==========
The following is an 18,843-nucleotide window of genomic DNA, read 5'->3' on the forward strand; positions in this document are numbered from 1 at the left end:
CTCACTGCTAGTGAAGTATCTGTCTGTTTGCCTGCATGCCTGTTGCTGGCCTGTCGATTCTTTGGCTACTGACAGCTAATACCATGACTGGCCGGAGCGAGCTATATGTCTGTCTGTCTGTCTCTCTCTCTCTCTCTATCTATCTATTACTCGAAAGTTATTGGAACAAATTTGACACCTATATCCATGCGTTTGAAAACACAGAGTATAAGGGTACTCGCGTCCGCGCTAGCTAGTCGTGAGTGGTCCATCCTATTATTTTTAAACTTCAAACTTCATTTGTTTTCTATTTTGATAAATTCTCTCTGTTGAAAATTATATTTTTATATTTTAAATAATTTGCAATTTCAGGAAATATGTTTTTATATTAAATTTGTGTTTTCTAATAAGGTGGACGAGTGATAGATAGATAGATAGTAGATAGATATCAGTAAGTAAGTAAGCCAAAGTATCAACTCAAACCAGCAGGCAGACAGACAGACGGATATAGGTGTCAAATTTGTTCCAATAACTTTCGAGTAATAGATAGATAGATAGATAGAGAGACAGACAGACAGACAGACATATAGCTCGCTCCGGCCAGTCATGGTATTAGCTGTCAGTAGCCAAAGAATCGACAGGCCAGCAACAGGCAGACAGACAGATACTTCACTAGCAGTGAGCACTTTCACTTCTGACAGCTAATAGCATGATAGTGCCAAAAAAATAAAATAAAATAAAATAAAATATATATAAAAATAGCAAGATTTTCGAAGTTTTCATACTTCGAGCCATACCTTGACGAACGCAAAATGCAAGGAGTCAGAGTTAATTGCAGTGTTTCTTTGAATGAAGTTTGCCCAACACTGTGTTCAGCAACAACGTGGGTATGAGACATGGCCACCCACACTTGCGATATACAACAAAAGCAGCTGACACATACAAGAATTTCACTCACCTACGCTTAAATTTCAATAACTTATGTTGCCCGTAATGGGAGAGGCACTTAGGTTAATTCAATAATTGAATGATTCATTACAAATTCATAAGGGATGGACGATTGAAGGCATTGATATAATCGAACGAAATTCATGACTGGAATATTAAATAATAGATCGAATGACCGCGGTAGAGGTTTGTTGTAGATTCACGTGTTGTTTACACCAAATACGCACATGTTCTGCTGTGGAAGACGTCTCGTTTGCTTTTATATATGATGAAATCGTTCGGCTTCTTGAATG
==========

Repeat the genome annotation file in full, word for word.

The following is an 18,843-nucleotide window of genomic DNA, read 5'->3' on the forward strand; positions in this document are numbered from 1 at the left end:
CTCACTGCTAGTGAAGTATCTGTCTGTTTGCCTGCATGCCTGTTGCTGGCCTGTCGATTCTTTGGCTACTGACAGCTAATACCATGACTGGCCGGAGCGAGCTATATGTCTGTCTGTCTGTCTCTCTCTCTCTCTCTATCTATCTATTACTCGAAAGTTATTGGAACAAATTTGACACCTATATCCATGCGTTTGAAAACACAGAGTATAAGGGTACTCGCGTCCGCGCTAGCTAGTCGTGAGTGGTCCATCCTATTATTTTTAAACTTCAAACTTCATTTGTTTTCTATTTTGATAAATTCTCTCTGTTGAAAATTATATTTTTATATTTTAAATAATTTGCAATTTCAGGAAATATGTTTTTATATTAAATTTGTGTTTTCTAATAAGGTGGACGAGTGATAGATAGATAGATAGTAGATAGATATCAGTAAGTAAGTAAGCCAAAGTATCAACTCAAACCAGCAGGCAGACAGACAGACGGATATAGGTGTCAAATTTGTTCCAATAACTTTCGAGTAATAGATAGATAGATAGATAGAGAGACAGACAGACAGACAGACATATAGCTCGCTCCGGCCAGTCATGGTATTAGCTGTCAGTAGCCAAAGAATCGACAGGCCAGCAACAGGCAGACAGACAGATACTTCACTAGCAGTGAGCACTTTCACTTCTGACAGCTAATAGCATGATAGTGCCAAAAAAATAAAATAAAATAAAATAAAATATATATAAAAATAGCAAGATTTTCGAAGTTTTCATACTTCGAGCCATACCTTGACGAACGCAAAATGCAAGGAGTCAGAGTTAATTGCAGTGTTTCTTTGAATGAAGTTTGCCCAACACTGTGTTCAGCAACAACGTGGGTATGAGACATGGCCACCCACACTTGCGATATACAACAAAAGCAGCTGACACATACAAGAATTTCACTCACCTACGCTTAAATTTCAATAACTTATGTTGCCCGTAATGGGAGAGGCACTTAGGTTAATTCAATAATTGAATGATTCATTACAAATTCATAAGGGATGGACGATTGAAGGCATTGATATAATCGAACGAAATTCATGACTGGAATATTAAATAATAGATCGAATGACCGCGGTAGAGGTTTGTTGTAGATTCACGTGTTGTTTACACCAAATACGCACATGTTCTGCTGTGGAAGACGTCTCGTTTGCTTTTATATATGATGAAATCGTTCGGCTTCTTGAATG